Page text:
In counseling, in life, in love, it's such an essential (and frequently elusive) quality. Without risk, there is no chance of reward. With risk, there's unavoidable occasion for pain and heartache. CS Lewis cautions us that, "To love at all is to be vulnerable. Love anything, and your heart will certainly be wrung and possibly be broken."(full excerpt below) And how right he is. To make oneself vulnerable, at least this side of eternity, there's a whole lot of the bad coming in with the good, it's unavoidable and unimaginably painful, but we'd surely suffocate in our own selfishness if we refused to open up, and so many of us do.
Whether reeling from the scars of dysfunctional upbringings, encamped in the prison of addiction or substance abuse, or self-medicating with deviant sexual behavior, people are dying to be known, crying out for the slightest recognition from a world which has demonstrated to them nothing more than a passing utilitarian curiosity which has examined their usefulness and found them apparently lacking. If you are of no use, then you are of no interest, and if you cannot capture some one's interest, then you cannot possibly hope to gain their love. Bl. Mother Theresa of Calcutta lamented "There are thousands of people dying for a piece of bread. There are thousands upon thousands dying for a bit of love."
It's easy to pursue love in the capitalistic manner the world encourages, and not so very different from buying a car. You head to the dealership where you find numerous available cars, all competing for your attention, choose a few of the more eye catching models to take out for a test-drive, and then settle for the sensible and more affordable option you had in mind to begin with. As you drive off the lot though, and perhaps from time to time down the road, you may think back wistfully on the sports cars you test drove, recognizing the practicality and reliability of the SUV you brought home, but longing for the excitement which the sports car would have provided.
Is this the lasting foundation for a satisfactory and fruitful relationship though? Knowing that you were chosen not for your own unique qualities and personality, but because you edged out the competition on one or more levels?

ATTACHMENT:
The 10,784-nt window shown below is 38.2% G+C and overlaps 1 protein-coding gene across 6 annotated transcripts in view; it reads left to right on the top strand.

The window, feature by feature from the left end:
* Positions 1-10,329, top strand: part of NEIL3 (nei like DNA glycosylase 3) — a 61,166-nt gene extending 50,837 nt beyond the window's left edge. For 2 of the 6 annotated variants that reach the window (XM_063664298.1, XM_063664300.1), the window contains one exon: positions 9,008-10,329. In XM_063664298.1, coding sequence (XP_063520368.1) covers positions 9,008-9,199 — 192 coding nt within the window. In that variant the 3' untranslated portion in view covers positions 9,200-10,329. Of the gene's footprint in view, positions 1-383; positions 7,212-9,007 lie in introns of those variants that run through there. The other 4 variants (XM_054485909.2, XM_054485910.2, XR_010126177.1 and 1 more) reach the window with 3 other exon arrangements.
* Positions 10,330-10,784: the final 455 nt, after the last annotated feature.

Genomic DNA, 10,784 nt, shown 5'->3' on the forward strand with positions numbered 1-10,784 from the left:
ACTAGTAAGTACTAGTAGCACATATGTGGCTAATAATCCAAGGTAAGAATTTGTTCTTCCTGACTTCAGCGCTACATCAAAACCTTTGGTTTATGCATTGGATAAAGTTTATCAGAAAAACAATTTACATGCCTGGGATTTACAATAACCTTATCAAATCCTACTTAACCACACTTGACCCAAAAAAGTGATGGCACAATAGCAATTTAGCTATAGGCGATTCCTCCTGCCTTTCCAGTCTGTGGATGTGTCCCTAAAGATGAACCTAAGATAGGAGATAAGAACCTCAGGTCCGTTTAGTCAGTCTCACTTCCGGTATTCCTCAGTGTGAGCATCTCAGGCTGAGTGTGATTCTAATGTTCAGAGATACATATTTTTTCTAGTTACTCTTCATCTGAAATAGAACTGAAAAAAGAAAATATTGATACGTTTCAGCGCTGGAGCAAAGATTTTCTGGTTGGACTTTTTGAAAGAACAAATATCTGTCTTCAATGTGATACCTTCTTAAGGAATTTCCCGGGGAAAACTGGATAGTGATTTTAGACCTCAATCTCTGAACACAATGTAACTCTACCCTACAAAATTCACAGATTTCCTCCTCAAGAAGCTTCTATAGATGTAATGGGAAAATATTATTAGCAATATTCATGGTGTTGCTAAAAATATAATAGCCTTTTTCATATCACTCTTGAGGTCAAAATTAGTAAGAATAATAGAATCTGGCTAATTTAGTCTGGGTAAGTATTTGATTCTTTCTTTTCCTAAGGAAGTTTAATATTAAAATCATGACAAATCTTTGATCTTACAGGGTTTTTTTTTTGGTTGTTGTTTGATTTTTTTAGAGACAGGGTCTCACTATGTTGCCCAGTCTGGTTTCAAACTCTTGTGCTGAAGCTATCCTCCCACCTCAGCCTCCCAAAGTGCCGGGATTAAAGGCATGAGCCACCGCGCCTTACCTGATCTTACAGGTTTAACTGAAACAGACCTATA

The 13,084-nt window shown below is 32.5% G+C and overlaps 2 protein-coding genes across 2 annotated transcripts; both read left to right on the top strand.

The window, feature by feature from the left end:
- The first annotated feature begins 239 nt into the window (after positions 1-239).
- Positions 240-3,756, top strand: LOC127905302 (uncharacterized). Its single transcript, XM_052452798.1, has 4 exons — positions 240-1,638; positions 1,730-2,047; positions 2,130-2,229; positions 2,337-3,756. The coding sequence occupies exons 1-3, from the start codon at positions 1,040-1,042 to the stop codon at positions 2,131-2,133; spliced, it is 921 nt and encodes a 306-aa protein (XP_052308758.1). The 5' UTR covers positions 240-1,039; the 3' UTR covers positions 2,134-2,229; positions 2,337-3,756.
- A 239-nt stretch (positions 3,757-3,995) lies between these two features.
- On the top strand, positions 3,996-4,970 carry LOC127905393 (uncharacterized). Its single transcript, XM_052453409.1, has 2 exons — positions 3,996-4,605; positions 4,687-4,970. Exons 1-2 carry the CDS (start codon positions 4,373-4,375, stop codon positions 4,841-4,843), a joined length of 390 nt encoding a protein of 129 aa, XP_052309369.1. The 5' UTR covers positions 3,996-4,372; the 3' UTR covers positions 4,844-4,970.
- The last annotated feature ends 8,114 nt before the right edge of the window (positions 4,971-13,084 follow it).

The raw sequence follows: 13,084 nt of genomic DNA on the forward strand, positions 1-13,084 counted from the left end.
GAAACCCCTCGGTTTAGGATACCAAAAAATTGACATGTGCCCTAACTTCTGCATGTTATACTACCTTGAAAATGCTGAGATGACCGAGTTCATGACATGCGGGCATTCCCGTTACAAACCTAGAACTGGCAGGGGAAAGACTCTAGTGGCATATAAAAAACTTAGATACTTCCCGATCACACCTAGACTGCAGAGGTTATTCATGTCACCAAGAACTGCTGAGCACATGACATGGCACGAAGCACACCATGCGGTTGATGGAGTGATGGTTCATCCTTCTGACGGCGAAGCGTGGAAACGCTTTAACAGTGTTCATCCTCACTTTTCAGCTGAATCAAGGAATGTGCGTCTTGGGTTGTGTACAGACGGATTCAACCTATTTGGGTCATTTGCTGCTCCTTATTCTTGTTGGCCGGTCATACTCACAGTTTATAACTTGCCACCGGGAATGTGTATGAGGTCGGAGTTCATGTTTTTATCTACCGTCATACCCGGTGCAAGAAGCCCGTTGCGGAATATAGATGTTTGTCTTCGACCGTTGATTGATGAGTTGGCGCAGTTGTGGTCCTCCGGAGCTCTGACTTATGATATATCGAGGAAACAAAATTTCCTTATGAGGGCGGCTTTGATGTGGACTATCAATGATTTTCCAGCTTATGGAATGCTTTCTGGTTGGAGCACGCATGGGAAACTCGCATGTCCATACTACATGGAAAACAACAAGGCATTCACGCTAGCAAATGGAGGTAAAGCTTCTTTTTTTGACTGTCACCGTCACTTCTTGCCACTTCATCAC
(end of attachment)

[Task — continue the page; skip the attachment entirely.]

Vulnerability comes with a steep price tag then, as there's no guarantee your efforts won't be rewarded with rejection. But it's an unavoidable prerequisite to the development of real intimacy. Between children and parents, husbands and wives, counselors and clients, self-disclosure is the fertile soil where trust can take root and blossom into real love.
(Well, perhaps not love in the case of the therapeutic relationship, but that's another post entirely!)
To really make oneself vulnerable, to truly open up to another person and reveal your intimate self, this is the most frightening thing in the world. Look where it got Jesus. Vulnerability exposes every weakness, acknowledges every shortcoming and asks, "will you love me anyway?" It's the ultimate act of self offering, and of course it's dangerous. Dangerous and wonderful and rewarding beyond our wildest expectations. Look at the Cross. Look at the most passionate and enduring love the world has ever known. And look how much it hurt.
"To love at all is to be vulnerable. Love anything, and your heart will certainly be wrung and possibly be broken. If you want to make sure of keeping it intact, you must give your heart to no one, not even to an animal. Wrap it carefully round with hobbies and little luxuries; avoid all entanglements; lock it up safe in the casket or coffin of your selfishness. But in that casket — safe, dark, motionless, airless — it will change. It will not be broken; it will become unbreakable, impenetrable, irredeemable. The alternative to tragedy, or at least to the risk of tragedy, is damnation. The only place outside of Heaven where you can be perfectly safe from all the dangers and perturbations of love is Hell."
- CS Lewis , The Four Loves